Since my earliest days as a newspaper shooter in the New York City area, I’ve found myself wanting to photograph people who have that ineffable quality...it’s a presence, a dignity, a certain light behind the eyes that tells me “this is a person of character and substance..this is a person whom I should try to capture.” It’s not an easy quality to articulate, but, as the saying goes, “I can’t really define it, but I know it when I see it.” It took a move to video for me to discover how that quest really makes me tick as a still photographer. And a camera technique to bring that X factor to life.
Sony α6300, Sony 10-18mm f/4 OSS lens. 1/250-sec., f/4.0, ISO 1600
From Stills To Video And Back Again
I started teaching myself video storytelling techniques about seven or eight years ago and it was a totally rejuvenating process that re-energized me after 35 years of as an editorial freelance still shooter with a specialty in travel. Truth be told, I was getting a little burned out by my magazine work and making short web “mini-docs” about travel was intoxicating in the control it gave me over what the story was, the edit process, even the music and sound design. I was in the driver’s seat after decades of serving someone else’s editorial vision.
Well, pretty soon my old clients and several new ones caught onto to this new skill. Since there are far fewer people who can shoot storytelling, cinematic videos than there are talented still shooters, my assignment load quickly migrated from mostly still jobs to almost entirely motion gigs. This was true both for travel clients as well as non-profit. corporate, and foundation work.
I was a still shooter at heart, and although now I was tasked to produce, say, a short doc about a trip or an itinerary instead of a magazine story, or a set of photos for a brochure or marketing campaign, I still found myself sneaking in some still shooting. These were the portraits I wanted to take, not those on the shot list from the client.
Sony α6000, Sony 45mm f/1.8 lens. 1/80-sec., f/4.0, ISO 100
What was wrong with the shot list from the magazine client? Instead of interesting locals, I was being tasked with searching for attractive tourists to photograph. I don’t know about you, but I travel to encounter interesting people and places unfamiliar to me, and not to find the most fabulous cafe populated with the most fashionable people. It was driving me nuts.
Why not do both? Well the budget crunches kept us in the field for shorter and shorter amounts of time with longer and longer shot lists of restaurants, cafes, and hotels, so you had to make hard choices.
So now, fast forward half a decade, and I’m still dealing with time and budget considerations, but I’m shooting my video with a hybrid camera, primarily Sony α6500. I can switch instantly from video to stills, and since I’m usually directing the video, I decide who I want to include in my project and who I don’t.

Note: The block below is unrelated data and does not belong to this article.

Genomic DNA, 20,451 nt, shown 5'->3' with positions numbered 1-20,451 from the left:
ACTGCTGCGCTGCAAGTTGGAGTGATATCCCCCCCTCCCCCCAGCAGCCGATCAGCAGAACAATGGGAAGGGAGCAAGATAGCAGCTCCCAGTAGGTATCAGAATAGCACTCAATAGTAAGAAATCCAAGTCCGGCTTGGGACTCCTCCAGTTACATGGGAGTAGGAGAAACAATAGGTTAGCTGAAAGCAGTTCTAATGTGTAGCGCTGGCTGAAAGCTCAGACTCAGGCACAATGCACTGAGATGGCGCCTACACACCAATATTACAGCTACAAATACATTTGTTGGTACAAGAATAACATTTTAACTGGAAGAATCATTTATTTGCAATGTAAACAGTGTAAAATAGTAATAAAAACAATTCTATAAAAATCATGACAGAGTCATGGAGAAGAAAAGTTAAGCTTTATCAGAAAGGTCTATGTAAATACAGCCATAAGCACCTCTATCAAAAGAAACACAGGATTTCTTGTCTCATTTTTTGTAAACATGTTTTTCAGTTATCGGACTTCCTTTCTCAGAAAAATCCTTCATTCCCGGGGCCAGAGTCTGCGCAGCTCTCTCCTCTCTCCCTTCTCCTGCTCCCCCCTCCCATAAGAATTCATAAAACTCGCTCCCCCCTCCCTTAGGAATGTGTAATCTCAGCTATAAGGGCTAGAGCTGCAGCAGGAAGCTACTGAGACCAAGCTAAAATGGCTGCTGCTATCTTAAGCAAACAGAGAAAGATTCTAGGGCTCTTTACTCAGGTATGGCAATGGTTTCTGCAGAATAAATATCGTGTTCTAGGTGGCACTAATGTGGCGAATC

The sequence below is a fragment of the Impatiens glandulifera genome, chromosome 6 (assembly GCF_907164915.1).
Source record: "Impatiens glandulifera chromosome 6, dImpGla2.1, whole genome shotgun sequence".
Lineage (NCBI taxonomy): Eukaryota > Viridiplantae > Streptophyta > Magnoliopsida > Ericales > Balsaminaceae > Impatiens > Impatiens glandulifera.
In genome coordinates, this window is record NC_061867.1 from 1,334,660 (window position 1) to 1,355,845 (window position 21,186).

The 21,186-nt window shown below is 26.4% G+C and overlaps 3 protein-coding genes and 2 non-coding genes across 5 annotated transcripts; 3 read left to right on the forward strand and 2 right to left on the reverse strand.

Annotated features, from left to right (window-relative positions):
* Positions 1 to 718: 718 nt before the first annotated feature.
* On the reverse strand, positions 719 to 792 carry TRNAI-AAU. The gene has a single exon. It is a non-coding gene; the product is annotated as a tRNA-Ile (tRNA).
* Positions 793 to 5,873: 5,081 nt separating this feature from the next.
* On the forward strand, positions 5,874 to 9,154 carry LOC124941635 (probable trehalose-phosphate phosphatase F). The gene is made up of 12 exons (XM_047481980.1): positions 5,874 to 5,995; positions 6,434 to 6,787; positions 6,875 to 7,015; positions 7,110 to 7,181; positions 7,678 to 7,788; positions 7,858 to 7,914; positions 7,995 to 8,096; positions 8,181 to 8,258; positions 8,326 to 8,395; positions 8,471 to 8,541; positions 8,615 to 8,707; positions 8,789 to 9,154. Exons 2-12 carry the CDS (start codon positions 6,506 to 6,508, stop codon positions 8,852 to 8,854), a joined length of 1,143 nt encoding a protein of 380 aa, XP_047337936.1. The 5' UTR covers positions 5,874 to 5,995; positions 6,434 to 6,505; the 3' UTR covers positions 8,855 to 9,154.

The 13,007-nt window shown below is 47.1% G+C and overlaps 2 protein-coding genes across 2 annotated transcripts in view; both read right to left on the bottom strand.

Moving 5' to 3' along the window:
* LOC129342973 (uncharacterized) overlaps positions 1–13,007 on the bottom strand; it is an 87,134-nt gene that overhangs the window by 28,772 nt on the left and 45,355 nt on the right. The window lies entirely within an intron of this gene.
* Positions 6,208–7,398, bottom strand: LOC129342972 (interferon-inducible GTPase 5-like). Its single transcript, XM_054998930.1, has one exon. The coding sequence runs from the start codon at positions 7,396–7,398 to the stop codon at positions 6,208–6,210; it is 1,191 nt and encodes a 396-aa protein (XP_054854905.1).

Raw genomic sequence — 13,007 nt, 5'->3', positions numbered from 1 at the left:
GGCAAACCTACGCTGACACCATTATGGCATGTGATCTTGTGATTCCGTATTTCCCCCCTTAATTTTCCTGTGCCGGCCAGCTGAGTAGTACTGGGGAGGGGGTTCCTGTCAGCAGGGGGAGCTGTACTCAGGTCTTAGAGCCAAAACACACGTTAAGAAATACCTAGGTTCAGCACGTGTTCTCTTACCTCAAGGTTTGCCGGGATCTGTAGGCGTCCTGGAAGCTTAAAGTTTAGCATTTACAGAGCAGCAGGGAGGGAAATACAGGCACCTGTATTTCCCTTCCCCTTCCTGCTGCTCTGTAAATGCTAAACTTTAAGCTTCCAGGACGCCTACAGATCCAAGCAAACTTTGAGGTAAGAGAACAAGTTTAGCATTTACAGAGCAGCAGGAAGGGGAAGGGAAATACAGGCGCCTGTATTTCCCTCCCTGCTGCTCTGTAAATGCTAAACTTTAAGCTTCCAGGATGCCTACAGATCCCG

Sony α6300, Sony 10-18mm f/4 OSS lens. 1/160-sec., f/4.0, ISO 6400
That leads me back to the portraits I really want to make. As I mentioned, I’m drawn to people who exude character and substance. They have a quality that’s difficult to articulate. Although I can’t define it exactly, I do have my own name for that X factor...I call them “Old Souls.” I don’t mean that literally, but it’s just that look, that innate wisdom, the way the map of their life’s experiences comes through in their gaze.
Camera Settings & Technique
To photograph the Old Souls, I’m going back to my newspaper roots and shooting them in black and white. But because of the demands of the video post production I’m doing when I come back from an assignment, I don’t have time to be massaging a lot of still files in post. I need these photographs to look good right out of the camera.
Sony α6300, Sony 10-18mm f/4 OSS. 1/80-sec., f/4.0, ISO 1250
Some time ago, I discovered the Rich B&W mode in the Picture Effect menu that creates a beautiful long-tone jpeg right out of the camera by taking two or more quick exposures in succession and blending into one file with amazing dynamic range. I fell in love with that look (note: you have to be careful, though, because if the subject is moving, or you’re using a very slow shutter speed, you can get some ghosting if the two shots can’t be perfectly overlaid).
My favorite setup for this work is my α6500 or α6300 with either the 35mm f/1.8 or the 10-18mm f/4 OSS, depending on whether it’s a close up, or an environmental portrait. I also make use of this technique with my Sony RX10 series cameras.
Sony RX10 II. 1/80-sec., f/2.8, ISO 800
This collection of portraits, along with some landscapes of places that have that same ineffable quality, are what is making up the substance of my next book, called “Old Souls, Enduring Places.”
Sony RX10 II. 1/250-sec., f/2.8, ISO 1000
It’s the first in the nine coffee table books I’ve done that will be in black and white, and feature so much portraiture. And it took a detour into filmmaking for me to find my way to it!
July is portrait month at Alpha Universe. See how you can be part of the #SonyAlphaPortrait challenge here. See more of Bob Krist's portraits @bobkristphoto.